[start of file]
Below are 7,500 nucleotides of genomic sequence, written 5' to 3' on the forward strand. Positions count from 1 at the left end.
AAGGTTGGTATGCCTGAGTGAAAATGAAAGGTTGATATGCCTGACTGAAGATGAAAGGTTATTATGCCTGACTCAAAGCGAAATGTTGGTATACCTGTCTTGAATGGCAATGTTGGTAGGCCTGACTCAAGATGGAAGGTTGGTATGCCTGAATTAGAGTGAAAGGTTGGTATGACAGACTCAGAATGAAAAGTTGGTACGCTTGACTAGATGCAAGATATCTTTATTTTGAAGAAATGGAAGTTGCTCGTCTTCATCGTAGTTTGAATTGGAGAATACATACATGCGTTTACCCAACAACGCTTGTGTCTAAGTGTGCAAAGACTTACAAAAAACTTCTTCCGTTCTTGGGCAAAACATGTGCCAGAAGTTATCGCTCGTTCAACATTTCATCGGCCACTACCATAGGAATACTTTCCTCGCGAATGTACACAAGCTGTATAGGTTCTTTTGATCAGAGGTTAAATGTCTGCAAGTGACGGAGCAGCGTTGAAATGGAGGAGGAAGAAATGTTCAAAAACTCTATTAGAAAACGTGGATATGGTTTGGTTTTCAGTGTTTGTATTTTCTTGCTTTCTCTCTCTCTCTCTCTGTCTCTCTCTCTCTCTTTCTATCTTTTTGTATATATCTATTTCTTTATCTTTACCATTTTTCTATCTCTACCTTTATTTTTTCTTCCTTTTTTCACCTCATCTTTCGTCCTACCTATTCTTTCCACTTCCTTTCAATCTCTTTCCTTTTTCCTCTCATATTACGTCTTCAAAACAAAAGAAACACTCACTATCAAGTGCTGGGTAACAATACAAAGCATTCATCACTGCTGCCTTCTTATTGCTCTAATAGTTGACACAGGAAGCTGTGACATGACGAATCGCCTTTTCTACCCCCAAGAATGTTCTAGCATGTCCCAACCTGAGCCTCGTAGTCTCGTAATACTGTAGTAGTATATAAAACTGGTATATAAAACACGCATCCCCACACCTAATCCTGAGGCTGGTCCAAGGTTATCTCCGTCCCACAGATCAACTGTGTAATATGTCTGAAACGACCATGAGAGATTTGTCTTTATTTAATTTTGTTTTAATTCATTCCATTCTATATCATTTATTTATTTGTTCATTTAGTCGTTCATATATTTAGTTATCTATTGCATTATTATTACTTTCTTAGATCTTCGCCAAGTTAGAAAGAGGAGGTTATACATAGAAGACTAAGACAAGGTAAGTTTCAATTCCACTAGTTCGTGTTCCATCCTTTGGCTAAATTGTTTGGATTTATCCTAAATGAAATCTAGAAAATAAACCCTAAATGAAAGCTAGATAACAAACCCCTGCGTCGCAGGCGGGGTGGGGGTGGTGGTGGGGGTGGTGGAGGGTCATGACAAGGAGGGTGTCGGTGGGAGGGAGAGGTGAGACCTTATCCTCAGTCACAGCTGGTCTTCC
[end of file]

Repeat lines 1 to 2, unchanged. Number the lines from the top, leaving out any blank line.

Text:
Below are 7,500 nucleotides of genomic sequence, written 5' to 3' on the forward strand. Positions count from 1 at the left end.
AAGGTTGGTATGCCTGAGTGAAAATGAAAGGTTGATATGCCTGACTGAAGATGAAAGGTTATTATGCCTGACTCAAAGCGAAATGTTGGTATACCTGTCTTGAATGGCAATGTTGGTAGGCCTGACTCAAGATGGAAGGTTGGTATGCCTGAATTAGAGTGAAAGGTTGGTATGACAGACTCAGAATGAAAAGTTGGTACGCTTGACTAGATGCAAGATATCTTTATTTTGAAGAAATGGAAGTTGCTCGTCTTCATCGTAGTTTGAATTGGAGAATACATACATGCGTTTACCCAACAACGCTTGTGTCTAAGTGTGCAAAGACTTACAAAAAACTTCTTCCGTTCTTGGGCAAAACATGTGCCAGAAGTTATCGCTCGTTCAACATTTCATCGGCCACTACCATAGGAATACTTTCCTCGCGAATGTACACAAGCTGTATAGGTTCTTTTGATCAGAGGTTAAATGTCTGCAAGTGACGGAGCAGCGTTGAAATGGAGGAGGAAGAAATGTTCAAAAACTCTATTAGAAAACGTGGATATGGTTTGGTTTTCAGTGTTTGTATTTTCTTGCTTTCTCTCTCTCTCTCTCTGTCTCTCTCTCTCTCTTTCTATCTTTTTGTATATATCTATTTCTTTATCTTTACCATTTTTCTATCTCTACCTTTATTTTTTCTTCCTTTTTTCACCTCATCTTTCGTCCTACCTATTCTTTCCACTTCCTTTCAATCTCTTTCCTTTTTCCTCTCATATTACGTCTTCAAAACAAAAGAAACACTCACTATCAAGTGCTGGGTAACAATACAAAGCATTCATCACTGCTGCCTTCTTATTGCTCTAATAGTTGACACAGGAAGCTGTGACATGACGAATCGCCTTTTCTACCCCCAAGAATGTTCTAGCATGTCCCAACCTGAGCCTCGTAGTCTCGTAATACTGTAGTAGTATATAAAACTGGTATATAAAACACGCATCCCCACACCTAATCCTGAGGCTGGTCCAAGGTTATCTCCGTCCCACAGATCAACTGTGTAATATGTCTGAAACGACCATGAGAGATTTGTCTTTATTTAATTTTGTTTTAATTCATTCCATTCTATATCATTTATTTATTTGTTCATTTAGTCGTTCATATATTTAGTTATCTATTGCATTATTATTACTTTCTTAGATCTTCGCCAAGTTAGAAAGAGGAGGTTATACATAGAAGACTAAGACAAGGTAAGTTTCAATTCCACTAGTTCGTGTTCCATCCTTTGGCTAAATTGTTTGGATTTATCCTAAATGAAATCTAGAAAATAAACCCTAAATGAAAGCTAGATAACAAACCCCTGCGTCGCAGGCGGGGTGGGGGTGGTGGTGGGGGTGGTGGAGGGTCATGACAAGGAGGGTGTCGGTGGGAGGGAGAGGTGAGACCTTATCCTCAGTCACAGCTGGTCTTCC